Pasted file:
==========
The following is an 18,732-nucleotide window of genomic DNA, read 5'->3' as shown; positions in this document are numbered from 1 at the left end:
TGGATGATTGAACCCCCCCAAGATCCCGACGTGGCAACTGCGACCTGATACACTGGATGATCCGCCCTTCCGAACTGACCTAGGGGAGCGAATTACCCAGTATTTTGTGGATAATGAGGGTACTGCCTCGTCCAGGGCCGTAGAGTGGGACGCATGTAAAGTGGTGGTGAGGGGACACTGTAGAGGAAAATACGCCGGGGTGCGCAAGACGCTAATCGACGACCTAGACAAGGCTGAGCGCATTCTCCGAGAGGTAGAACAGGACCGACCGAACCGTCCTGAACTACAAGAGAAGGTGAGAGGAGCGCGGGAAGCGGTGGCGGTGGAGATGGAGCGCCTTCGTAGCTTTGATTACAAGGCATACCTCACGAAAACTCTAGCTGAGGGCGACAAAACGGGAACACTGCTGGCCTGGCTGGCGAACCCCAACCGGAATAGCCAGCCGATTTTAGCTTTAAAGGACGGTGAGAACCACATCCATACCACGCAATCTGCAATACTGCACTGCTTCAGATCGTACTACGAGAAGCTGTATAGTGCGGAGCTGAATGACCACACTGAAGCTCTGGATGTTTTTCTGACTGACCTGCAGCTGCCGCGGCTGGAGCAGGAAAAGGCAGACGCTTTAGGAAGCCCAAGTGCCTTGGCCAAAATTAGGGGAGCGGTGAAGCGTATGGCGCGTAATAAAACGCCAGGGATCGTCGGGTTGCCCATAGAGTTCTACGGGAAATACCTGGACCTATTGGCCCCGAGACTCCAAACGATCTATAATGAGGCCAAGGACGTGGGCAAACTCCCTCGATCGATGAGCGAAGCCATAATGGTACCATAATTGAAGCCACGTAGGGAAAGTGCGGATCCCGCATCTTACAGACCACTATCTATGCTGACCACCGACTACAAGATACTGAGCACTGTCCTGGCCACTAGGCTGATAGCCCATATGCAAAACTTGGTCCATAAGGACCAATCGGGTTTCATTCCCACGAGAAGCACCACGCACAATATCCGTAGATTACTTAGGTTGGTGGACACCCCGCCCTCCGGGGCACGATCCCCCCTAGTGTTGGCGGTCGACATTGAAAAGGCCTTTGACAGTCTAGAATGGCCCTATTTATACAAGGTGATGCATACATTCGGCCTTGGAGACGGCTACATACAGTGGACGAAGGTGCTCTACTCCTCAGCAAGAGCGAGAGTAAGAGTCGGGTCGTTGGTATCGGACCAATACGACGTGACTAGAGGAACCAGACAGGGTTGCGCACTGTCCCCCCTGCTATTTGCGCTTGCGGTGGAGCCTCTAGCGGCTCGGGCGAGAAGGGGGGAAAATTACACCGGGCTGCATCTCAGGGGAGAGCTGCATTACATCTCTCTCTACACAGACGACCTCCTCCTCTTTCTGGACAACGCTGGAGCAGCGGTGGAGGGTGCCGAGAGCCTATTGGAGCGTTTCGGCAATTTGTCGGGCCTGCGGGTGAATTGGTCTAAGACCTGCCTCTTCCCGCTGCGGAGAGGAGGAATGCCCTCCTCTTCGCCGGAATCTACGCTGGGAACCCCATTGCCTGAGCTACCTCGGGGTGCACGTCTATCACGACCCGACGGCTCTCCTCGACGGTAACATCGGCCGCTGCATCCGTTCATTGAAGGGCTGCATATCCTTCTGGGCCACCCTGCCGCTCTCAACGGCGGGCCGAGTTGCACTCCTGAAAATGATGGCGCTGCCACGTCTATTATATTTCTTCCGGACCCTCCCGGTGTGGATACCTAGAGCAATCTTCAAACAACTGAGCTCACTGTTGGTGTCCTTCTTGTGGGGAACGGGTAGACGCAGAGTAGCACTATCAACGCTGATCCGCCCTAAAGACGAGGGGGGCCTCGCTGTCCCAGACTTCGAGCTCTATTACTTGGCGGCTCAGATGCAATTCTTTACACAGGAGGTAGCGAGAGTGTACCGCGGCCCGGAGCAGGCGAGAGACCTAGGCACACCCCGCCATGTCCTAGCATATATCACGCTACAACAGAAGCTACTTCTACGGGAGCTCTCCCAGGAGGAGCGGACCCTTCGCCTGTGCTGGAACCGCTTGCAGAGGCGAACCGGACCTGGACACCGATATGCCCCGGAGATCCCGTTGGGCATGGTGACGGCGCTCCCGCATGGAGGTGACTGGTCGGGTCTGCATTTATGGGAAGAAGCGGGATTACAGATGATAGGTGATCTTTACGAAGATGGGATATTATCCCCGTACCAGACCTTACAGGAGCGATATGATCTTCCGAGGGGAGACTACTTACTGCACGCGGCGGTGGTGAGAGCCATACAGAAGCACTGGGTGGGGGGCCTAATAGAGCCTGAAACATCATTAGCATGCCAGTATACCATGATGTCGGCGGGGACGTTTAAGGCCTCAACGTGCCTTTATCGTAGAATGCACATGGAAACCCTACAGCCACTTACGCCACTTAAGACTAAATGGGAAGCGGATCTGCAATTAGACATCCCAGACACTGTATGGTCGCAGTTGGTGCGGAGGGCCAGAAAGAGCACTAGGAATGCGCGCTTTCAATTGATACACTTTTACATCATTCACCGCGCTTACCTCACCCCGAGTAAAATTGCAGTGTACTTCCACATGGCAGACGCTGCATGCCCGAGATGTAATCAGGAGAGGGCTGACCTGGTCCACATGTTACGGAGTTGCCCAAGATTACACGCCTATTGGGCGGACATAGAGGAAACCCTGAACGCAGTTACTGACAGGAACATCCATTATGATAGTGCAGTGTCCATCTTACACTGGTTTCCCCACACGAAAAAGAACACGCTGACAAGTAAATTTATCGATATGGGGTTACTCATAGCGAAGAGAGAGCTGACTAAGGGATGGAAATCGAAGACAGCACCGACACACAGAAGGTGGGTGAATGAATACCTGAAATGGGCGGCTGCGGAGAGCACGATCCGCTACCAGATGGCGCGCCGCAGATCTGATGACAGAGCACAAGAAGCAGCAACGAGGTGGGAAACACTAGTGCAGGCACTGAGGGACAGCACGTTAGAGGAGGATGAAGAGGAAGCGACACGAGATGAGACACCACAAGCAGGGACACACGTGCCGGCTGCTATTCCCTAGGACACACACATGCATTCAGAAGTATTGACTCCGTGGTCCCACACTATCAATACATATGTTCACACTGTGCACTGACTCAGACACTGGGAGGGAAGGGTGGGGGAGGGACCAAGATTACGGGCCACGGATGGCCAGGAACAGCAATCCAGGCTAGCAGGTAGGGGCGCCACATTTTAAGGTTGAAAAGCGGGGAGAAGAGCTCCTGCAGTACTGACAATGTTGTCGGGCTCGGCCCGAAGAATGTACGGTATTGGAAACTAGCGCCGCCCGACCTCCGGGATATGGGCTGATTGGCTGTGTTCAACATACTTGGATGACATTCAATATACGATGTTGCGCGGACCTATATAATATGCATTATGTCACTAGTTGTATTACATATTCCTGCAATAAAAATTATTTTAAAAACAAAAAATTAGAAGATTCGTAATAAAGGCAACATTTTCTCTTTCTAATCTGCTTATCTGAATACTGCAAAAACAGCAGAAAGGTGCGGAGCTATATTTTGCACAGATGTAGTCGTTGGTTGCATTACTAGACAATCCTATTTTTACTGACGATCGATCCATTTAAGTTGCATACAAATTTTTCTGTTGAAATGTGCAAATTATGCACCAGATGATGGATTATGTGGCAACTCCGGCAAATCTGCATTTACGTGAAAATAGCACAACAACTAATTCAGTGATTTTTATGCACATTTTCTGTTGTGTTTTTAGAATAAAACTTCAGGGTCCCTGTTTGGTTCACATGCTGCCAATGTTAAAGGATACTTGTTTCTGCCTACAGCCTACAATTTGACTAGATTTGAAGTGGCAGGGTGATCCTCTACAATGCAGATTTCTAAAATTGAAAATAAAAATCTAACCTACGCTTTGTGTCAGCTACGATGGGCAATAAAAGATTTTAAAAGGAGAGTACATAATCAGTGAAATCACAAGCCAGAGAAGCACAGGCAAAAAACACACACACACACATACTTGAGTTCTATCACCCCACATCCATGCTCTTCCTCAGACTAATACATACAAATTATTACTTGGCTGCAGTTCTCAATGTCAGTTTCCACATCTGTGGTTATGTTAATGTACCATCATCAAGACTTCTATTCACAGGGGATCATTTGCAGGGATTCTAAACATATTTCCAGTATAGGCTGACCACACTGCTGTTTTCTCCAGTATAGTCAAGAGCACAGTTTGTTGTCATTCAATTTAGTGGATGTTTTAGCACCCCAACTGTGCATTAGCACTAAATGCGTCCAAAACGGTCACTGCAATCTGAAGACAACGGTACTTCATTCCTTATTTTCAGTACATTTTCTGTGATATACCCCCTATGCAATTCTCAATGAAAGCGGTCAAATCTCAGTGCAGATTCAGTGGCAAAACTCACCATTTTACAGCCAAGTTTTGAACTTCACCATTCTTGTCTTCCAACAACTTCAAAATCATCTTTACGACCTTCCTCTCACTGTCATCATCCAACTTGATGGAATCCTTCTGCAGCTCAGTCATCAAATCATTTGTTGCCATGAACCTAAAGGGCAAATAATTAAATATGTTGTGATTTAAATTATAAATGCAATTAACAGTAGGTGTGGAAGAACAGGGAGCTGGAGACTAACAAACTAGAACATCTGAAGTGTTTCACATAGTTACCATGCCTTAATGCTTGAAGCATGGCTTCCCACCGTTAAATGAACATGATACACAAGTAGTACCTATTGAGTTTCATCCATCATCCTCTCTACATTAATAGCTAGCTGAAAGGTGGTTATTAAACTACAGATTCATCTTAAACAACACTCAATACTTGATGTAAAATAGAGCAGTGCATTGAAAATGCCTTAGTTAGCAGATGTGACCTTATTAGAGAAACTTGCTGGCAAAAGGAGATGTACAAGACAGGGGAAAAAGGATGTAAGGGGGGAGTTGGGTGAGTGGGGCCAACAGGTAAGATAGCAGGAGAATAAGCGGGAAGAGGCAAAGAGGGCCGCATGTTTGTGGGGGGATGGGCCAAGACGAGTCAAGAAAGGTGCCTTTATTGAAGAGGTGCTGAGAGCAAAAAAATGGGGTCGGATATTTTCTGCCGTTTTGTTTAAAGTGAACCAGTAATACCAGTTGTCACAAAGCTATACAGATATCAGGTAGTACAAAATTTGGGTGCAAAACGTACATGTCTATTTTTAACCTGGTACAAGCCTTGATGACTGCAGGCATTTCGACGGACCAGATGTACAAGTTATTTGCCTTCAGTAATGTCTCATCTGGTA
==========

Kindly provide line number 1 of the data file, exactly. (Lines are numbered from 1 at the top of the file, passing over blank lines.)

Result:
The following is an 18,732-nucleotide window of genomic DNA, read 5'->3' as shown; positions in this document are numbered from 1 at the left end: